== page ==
Welcome to 'One Page'. In this monthly newsletter, I will talk about the people I have met, and the things I have read or seen relating to Shannon Trust's vision, which is a future where everyone can experience the positive impact of learning. I hope these short pieces will start conversations, generate new ideas, and help our vision become a reality.
Shannon Trust is all about people taking opportunities to change. We support people to learn to read and do basic maths, so they can build a different and more positive future for themselves and their families. For some, our support helps them to join prison education courses. For others, it is about being able to read a story to their children, understand the forms and notices around them, or write a card to someone in their family.
Reading is a fundamental skill that helps us navigate daily life, whether or not we are in prison.
Our Turning Pages programme revolves around people who can read helping those who can’t. Shannon Trust trains and supports our volunteer mentors to work one to one with learners. This is what makes our peer led approach standout; learners and mentors both have the opportunity to grow, develop and change their futures.
Our reading and maths programmes aren’t part of formal prison education, meaning learners and mentors often have to fit it into their free time. Why might someone be willing to do this?
Of course different people will have different reasons for wanting to get involved. For some, it’s a chance to do something, to break up monotonous weeks; others want to help someone else, knowing how important basic reading and maths skills are; some may see it as a way to give back, or a way to use their time inside positively, perhaps as part of developing new attitudes or ways of thinking.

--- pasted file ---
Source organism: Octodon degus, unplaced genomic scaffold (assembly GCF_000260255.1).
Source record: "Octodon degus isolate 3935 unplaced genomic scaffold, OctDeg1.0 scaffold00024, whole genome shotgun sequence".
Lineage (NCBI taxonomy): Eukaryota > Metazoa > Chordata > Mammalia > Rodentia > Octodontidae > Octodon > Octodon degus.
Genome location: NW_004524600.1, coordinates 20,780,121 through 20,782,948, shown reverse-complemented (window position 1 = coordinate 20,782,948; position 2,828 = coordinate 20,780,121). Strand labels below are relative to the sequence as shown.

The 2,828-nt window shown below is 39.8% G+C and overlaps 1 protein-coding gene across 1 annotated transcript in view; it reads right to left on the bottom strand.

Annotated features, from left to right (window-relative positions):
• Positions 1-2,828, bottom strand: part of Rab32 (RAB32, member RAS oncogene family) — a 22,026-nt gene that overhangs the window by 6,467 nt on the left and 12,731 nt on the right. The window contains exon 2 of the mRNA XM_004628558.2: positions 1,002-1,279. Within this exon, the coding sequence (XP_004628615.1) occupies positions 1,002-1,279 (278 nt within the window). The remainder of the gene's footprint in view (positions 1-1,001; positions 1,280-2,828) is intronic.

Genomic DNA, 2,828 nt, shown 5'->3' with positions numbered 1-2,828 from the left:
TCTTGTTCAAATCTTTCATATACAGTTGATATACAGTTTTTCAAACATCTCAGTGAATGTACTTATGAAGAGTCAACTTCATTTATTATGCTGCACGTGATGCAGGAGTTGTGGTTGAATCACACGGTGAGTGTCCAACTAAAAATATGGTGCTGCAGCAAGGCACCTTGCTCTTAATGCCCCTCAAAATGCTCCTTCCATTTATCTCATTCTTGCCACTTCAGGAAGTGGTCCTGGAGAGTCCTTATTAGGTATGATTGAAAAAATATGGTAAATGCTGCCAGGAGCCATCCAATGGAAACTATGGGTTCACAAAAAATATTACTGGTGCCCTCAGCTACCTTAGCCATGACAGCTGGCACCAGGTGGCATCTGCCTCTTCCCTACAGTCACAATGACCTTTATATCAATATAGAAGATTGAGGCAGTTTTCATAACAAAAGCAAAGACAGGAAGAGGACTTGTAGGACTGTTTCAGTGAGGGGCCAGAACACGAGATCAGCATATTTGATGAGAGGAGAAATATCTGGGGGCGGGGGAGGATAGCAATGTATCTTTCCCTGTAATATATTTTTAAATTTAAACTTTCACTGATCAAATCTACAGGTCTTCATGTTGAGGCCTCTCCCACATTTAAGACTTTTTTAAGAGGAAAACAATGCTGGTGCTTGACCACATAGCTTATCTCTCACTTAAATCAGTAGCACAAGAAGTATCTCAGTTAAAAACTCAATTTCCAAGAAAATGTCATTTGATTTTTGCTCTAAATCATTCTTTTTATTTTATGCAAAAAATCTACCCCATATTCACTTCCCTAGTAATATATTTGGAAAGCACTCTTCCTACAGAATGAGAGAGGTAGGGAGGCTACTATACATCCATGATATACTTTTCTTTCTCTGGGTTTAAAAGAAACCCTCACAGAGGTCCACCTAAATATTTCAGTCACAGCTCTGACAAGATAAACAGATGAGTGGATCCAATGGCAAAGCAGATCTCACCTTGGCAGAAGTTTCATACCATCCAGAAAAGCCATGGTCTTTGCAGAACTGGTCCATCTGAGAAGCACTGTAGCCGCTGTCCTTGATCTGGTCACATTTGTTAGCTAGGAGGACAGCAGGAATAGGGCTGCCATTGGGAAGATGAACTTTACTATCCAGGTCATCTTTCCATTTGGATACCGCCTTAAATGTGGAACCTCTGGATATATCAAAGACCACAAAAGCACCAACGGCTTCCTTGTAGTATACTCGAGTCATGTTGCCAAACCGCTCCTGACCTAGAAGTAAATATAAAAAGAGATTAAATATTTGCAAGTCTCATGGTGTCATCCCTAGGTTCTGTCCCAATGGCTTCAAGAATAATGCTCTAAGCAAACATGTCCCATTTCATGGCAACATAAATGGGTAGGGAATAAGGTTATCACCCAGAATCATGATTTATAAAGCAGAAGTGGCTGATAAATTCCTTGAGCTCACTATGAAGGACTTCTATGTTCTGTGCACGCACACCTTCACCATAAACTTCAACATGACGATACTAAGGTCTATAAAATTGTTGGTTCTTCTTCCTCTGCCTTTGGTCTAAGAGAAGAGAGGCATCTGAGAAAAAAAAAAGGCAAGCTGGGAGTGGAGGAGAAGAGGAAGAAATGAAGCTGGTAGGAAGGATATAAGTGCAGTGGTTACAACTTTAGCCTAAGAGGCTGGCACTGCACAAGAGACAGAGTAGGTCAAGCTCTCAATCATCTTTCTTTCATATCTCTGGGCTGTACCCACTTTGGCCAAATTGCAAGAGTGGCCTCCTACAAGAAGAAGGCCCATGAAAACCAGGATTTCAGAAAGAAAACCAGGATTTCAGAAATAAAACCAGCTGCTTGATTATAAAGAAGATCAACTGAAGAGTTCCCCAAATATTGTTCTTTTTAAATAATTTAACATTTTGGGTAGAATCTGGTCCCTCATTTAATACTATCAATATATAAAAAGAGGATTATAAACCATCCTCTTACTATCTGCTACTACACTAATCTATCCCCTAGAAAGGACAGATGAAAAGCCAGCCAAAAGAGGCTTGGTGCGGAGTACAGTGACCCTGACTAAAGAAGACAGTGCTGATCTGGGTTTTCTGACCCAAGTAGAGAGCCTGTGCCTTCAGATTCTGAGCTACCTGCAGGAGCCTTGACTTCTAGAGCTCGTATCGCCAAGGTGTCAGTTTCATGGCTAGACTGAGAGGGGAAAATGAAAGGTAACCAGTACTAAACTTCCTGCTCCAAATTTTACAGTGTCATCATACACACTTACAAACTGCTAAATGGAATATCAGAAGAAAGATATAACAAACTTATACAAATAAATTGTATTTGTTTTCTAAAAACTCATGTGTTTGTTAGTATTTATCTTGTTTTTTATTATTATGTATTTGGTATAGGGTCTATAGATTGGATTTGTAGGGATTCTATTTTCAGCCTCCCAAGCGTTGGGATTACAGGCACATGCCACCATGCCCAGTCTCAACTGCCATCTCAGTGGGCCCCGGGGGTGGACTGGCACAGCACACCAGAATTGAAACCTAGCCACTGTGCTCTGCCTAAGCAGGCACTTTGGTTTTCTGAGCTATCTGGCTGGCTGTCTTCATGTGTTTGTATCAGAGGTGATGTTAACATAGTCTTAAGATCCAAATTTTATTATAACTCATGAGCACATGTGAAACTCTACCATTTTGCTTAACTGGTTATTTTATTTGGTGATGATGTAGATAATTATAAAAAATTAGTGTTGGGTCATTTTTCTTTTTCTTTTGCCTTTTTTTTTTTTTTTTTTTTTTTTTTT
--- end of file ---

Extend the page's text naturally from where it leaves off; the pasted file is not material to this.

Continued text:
Billa Nanra saw prison as a chance to change his life. He spoke of his time as a Shannon Trust mentor: “The role I had with Shannon Trust gave me purpose, motivation and drive to help.” That help was for others, but it was also for himself, because it meant doing things that were outside of his comfort zone.
“I learnt so much as a Shannon Trust mentor and then as the mentor coordinator, ”he continues. “They are things I continually develop now, such as communication, building relationships and time management.”
It's easy to see how useful time management and communication skills are. So is the ability to overcome practical problems, such as, the lack of quiet spaces to use, staff shortages and the fact that some in authority in a prison environment will prioritise other things over reading. Our mentors need resilience, patience and persistence to get the job done.
Mentors also need to be able to listen and understand what’s going on for someone else, so they can build rapport. This helps to gain the trust of their learner, who may find it difficult to admit they need help. It also helps them promote Shannon Trust’s work with prison staff, and build the support we need for our work to happen.
David Breakspear, also a former mentor, spoke alongside Billa at our conference earlier this year. He told us how becoming a mentor led to him “living a life free of crime.” He also spoke of how “Shannon Trust transforms lives by providing the opportunity for others to give back,” adding “the rewards are priceless.”
The success of our organisation is in large part down to people taking new opportunities and making changes in their own lives, changes which then ripple out and influence others’ lives, too.
Some of our mentors, like David and Billa, choose to speak about their experiences in the criminal justice system, hoping this will also make a difference. Others use whatever they’ve gained from being a mentor in their own lives, such as, supporting others in their community, being there for friends and family or through the work they do.
Without mentors, Shannon Trust wouldn’t exist.
Please get in touch if anything I have written resonates with you; whether you agree, disagree or you have a suggestion for how we can improve what we do.
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